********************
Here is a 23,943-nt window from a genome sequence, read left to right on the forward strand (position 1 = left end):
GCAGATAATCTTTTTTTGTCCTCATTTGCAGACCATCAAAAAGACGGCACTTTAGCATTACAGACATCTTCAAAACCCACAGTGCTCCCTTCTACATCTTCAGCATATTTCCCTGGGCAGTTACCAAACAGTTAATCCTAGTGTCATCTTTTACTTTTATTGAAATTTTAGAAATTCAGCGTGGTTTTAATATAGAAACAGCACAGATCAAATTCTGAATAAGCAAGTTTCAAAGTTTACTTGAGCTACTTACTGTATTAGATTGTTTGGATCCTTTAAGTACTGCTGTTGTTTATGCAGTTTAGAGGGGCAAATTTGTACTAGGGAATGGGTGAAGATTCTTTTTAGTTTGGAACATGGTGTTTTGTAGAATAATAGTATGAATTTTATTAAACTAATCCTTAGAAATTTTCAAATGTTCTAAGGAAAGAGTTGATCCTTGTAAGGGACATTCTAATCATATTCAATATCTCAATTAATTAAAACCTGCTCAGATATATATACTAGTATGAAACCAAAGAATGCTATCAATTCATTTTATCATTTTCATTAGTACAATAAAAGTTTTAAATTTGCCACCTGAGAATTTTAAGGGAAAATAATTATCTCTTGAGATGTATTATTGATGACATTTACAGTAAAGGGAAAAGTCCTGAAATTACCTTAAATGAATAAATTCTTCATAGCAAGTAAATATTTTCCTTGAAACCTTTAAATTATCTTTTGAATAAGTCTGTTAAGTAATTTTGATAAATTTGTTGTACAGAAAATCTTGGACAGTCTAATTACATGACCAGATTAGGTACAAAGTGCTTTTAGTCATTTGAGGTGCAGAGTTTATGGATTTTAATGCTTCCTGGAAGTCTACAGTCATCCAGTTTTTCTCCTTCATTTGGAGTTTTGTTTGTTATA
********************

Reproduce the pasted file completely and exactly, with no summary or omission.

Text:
Here is a 23,943-nt window from a genome sequence, read left to right on the forward strand (position 1 = left end):
GCAGATAATCTTTTTTTGTCCTCATTTGCAGACCATCAAAAAGACGGCACTTTAGCATTACAGACATCTTCAAAACCCACAGTGCTCCCTTCTACATCTTCAGCATATTTCCCTGGGCAGTTACCAAACAGTTAATCCTAGTGTCATCTTTTACTTTTATTGAAATTTTAGAAATTCAGCGTGGTTTTAATATAGAAACAGCACAGATCAAATTCTGAATAAGCAAGTTTCAAAGTTTACTTGAGCTACTTACTGTATTAGATTGTTTGGATCCTTTAAGTACTGCTGTTGTTTATGCAGTTTAGAGGGGCAAATTTGTACTAGGGAATGGGTGAAGATTCTTTTTAGTTTGGAACATGGTGTTTTGTAGAATAATAGTATGAATTTTATTAAACTAATCCTTAGAAATTTTCAAATGTTCTAAGGAAAGAGTTGATCCTTGTAAGGGACATTCTAATCATATTCAATATCTCAATTAATTAAAACCTGCTCAGATATATATACTAGTATGAAACCAAAGAATGCTATCAATTCATTTTATCATTTTCATTAGTACAATAAAAGTTTTAAATTTGCCACCTGAGAATTTTAAGGGAAAATAATTATCTCTTGAGATGTATTATTGATGACATTTACAGTAAAGGGAAAAGTCCTGAAATTACCTTAAATGAATAAATTCTTCATAGCAAGTAAATATTTTCCTTGAAACCTTTAAATTATCTTTTGAATAAGTCTGTTAAGTAATTTTGATAAATTTGTTGTACAGAAAATCTTGGACAGTCTAATTACATGACCAGATTAGGTACAAAGTGCTTTTAGTCATTTGAGGTGCAGAGTTTATGGATTTTAATGCTTCCTGGAAGTCTACAGTCATCCAGTTTTTCTCCTTCATTTGGAGTTTTGTTTGTTATA